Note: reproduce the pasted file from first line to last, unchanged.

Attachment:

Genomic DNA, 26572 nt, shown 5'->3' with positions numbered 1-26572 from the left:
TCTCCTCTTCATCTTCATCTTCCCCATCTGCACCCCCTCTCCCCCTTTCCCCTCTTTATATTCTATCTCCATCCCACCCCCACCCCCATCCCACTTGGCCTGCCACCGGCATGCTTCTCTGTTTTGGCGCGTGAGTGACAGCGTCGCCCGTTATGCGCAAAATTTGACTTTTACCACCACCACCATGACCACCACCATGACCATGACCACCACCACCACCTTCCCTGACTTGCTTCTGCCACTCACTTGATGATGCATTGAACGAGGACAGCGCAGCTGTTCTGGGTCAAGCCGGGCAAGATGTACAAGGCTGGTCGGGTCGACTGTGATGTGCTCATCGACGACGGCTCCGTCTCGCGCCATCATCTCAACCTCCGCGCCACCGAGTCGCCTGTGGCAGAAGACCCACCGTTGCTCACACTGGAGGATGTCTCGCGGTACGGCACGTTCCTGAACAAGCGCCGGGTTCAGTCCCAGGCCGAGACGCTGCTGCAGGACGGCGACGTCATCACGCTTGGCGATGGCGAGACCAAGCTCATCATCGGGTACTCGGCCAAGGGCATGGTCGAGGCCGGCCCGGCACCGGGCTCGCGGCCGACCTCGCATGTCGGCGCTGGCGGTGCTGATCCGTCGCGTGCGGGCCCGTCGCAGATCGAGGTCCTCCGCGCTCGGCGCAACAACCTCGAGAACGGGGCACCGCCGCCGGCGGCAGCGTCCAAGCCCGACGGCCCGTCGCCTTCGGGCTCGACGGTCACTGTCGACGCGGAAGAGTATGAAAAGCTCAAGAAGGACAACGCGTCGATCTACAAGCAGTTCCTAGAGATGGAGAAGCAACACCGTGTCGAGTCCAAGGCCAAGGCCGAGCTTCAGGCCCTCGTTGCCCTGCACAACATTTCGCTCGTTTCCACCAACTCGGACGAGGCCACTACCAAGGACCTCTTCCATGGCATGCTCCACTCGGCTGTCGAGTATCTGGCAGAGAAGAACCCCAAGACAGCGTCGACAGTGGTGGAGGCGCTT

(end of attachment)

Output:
Genomic DNA, 26572 nt, shown 5'->3' with positions numbered 1-26572 from the left:
TCTCCTCTTCATCTTCATCTTCCCCATCTGCACCCCCTCTCCCCCTTTCCCCTCTTTATATTCTATCTCCATCCCACCCCCACCCCCATCCCACTTGGCCTGCCACCGGCATGCTTCTCTGTTTTGGCGCGTGAGTGACAGCGTCGCCCGTTATGCGCAAAATTTGACTTTTACCACCACCACCATGACCACCACCATGACCATGACCACCACCACCACCTTCCCTGACTTGCTTCTGCCACTCACTTGATGATGCATTGAACGAGGACAGCGCAGCTGTTCTGGGTCAAGCCGGGCAAGATGTACAAGGCTGGTCGGGTCGACTGTGATGTGCTCATCGACGACGGCTCCGTCTCGCGCCATCATCTCAACCTCCGCGCCACCGAGTCGCCTGTGGCAGAAGACCCACCGTTGCTCACACTGGAGGATGTCTCGCGGTACGGCACGTTCCTGAACAAGCGCCGGGTTCAGTCCCAGGCCGAGACGCTGCTGCAGGACGGCGACGTCATCACGCTTGGCGATGGCGAGACCAAGCTCATCATCGGGTACTCGGCCAAGGGCATGGTCGAGGCCGGCCCGGCACCGGGCTCGCGGCCGACCTCGCATGTCGGCGCTGGCGGTGCTGATCCGTCGCGTGCGGGCCCGTCGCAGATCGAGGTCCTCCGCGCTCGGCGCAACAACCTCGAGAACGGGGCACCGCCGCCGGCGGCAGCGTCCAAGCCCGACGGCCCGTCGCCTTCGGGCTCGACGGTCACTGTCGACGCGGAAGAGTATGAAAAGCTCAAGAAGGACAACGCGTCGATCTACAAGCAGTTCCTAGAGATGGAGAAGCAACACCGTGTCGAGTCCAAGGCCAAGGCCGAGCTTCAGGCCCTCGTTGCCCTGCACAACATTTCGCTCGTTTCCACCAACTCGGACGAGGCCACTACCAAGGACCTCTTCCATGGCATGCTCCACTCGGCTGTCGAGTATCTGGCAGAGAAGAACCCCAAGACAGCGTCGACAGTGGTGGAGGCGCTT